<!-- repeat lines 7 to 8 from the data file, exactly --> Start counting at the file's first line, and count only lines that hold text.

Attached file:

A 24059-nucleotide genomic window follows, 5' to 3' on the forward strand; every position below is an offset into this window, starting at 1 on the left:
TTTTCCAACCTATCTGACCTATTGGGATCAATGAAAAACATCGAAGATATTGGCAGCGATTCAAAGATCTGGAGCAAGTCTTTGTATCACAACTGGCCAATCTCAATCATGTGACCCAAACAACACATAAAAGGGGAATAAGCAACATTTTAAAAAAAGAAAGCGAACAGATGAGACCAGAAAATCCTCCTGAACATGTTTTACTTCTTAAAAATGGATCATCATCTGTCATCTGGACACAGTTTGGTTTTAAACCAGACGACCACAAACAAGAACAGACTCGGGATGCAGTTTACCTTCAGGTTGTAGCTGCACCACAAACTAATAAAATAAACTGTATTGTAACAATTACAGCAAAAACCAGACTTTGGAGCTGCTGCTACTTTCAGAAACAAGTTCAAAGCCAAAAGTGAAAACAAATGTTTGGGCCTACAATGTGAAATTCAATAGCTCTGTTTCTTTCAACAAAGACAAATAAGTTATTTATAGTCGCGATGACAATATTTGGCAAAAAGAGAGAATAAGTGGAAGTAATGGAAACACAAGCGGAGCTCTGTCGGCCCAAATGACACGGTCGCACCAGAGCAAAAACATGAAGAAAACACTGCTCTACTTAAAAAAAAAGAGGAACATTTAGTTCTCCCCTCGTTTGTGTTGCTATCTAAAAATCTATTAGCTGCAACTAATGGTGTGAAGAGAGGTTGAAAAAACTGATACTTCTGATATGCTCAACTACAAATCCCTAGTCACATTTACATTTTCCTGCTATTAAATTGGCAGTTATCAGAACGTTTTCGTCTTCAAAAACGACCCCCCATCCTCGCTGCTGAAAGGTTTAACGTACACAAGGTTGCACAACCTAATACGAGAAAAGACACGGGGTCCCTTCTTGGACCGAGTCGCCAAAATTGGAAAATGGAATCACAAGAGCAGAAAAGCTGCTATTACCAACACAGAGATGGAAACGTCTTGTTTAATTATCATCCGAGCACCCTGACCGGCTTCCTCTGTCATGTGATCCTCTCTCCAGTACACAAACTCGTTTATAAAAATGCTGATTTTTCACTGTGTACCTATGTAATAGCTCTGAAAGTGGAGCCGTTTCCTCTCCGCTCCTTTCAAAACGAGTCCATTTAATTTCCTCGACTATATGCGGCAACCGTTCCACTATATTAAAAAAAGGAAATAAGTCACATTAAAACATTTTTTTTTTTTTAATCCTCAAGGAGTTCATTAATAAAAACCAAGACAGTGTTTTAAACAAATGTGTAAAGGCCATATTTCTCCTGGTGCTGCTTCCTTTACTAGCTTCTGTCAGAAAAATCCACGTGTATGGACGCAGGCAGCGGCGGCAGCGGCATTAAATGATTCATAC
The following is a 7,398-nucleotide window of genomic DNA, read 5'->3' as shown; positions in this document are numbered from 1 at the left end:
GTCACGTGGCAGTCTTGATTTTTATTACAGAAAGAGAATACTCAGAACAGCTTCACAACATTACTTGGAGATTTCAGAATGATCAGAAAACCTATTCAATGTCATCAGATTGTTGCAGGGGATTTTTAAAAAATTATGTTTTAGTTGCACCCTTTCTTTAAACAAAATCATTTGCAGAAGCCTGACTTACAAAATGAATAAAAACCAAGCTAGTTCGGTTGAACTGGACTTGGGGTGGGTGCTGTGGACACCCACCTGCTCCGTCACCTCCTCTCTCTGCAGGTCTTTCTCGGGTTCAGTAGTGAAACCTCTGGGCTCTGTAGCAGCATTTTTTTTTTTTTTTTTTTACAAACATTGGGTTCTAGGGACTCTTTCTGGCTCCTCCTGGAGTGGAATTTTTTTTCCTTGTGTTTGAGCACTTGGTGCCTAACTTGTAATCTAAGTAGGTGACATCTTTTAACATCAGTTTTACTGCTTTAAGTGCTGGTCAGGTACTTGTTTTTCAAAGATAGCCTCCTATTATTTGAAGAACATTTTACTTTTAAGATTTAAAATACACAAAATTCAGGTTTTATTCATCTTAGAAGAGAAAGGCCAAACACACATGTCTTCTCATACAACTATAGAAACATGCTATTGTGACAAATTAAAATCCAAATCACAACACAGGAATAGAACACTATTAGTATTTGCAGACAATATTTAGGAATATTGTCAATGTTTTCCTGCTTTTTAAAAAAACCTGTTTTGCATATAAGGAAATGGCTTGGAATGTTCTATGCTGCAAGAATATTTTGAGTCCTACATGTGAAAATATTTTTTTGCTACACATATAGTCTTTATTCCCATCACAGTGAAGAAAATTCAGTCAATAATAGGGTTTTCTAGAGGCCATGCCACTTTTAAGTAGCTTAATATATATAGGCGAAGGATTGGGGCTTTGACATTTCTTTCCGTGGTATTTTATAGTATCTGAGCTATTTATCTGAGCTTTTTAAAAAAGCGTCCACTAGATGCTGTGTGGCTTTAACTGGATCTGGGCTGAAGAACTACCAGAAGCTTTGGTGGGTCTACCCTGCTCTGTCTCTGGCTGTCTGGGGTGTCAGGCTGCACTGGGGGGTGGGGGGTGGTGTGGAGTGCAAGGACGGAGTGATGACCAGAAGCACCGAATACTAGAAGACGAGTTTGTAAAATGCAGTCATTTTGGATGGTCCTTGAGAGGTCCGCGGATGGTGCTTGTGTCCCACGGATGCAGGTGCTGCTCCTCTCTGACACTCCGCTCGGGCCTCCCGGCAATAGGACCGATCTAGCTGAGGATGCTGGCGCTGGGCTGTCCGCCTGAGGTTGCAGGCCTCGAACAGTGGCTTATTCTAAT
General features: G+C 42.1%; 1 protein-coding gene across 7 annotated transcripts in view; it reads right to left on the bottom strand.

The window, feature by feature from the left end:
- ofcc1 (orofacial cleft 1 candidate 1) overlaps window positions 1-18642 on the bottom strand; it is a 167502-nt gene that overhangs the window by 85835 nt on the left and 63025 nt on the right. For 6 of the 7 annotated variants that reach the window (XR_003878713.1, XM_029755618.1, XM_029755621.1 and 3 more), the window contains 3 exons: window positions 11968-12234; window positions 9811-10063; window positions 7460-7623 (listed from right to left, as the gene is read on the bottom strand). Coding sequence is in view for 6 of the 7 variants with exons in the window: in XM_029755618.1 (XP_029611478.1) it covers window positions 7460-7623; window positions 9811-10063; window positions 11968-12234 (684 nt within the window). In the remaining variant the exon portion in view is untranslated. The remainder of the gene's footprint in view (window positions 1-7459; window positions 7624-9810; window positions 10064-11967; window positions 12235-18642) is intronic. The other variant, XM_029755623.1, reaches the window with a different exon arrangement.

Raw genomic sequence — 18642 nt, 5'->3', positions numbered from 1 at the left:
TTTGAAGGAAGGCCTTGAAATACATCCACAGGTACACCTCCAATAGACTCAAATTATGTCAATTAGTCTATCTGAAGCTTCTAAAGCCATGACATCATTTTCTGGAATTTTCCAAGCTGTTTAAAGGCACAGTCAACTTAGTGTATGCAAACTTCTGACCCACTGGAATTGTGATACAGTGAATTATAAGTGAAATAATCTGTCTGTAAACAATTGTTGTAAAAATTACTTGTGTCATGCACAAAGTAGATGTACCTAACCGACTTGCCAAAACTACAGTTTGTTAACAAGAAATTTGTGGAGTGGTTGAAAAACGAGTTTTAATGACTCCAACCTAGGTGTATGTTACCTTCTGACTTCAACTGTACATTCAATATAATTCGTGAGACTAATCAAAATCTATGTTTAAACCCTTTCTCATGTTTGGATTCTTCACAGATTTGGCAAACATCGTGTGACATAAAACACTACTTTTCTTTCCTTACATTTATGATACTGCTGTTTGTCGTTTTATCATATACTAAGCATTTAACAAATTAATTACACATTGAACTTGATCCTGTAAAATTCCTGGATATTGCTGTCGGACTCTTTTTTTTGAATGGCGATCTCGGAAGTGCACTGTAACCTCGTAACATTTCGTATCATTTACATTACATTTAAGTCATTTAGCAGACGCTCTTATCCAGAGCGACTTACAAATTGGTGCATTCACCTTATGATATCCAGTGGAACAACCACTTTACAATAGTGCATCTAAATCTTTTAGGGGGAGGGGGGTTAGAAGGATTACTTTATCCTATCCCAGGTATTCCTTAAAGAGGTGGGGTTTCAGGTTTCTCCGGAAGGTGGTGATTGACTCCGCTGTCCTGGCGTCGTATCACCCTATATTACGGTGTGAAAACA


- ofcc1 (orofacial cleft 1 candidate 1) overlaps window positions 1-18642 on the bottom strand; it is a 167502-nt gene that overhangs the window by 85835 nt on the left and 63025 nt on the right. For 6 of the 7 annotated variants that reach the window (XR_003878713.1, XM_029755618.1, XM_029755621.1 and 3 more), the window contains 3 exons: window positions 11968-12234; window positions 9811-10063; window positions 7460-7623 (listed from right to left, as the gene is read on the bottom strand). Coding sequence is in view for 6 of the 7 variants with exons in the window: in XM_029755618.1 (XP_029611478.1) it covers window positions 7460-7623; window positions 9811-10063; window positions 11968-12234 (684 nt within the window). In the remaining variant the exon portion in view is untranslated. The remainder of the gene's footprint in view (window positions 1-7459; window positions 7624-9810; window positions 10064-11967; window positions 12235-18642) is intronic. The other variant, XM_029755623.1, reaches the window with a different exon arrangement.

Raw genomic sequence — 18642 nt, 5'->3', positions numbered from 1 at the left: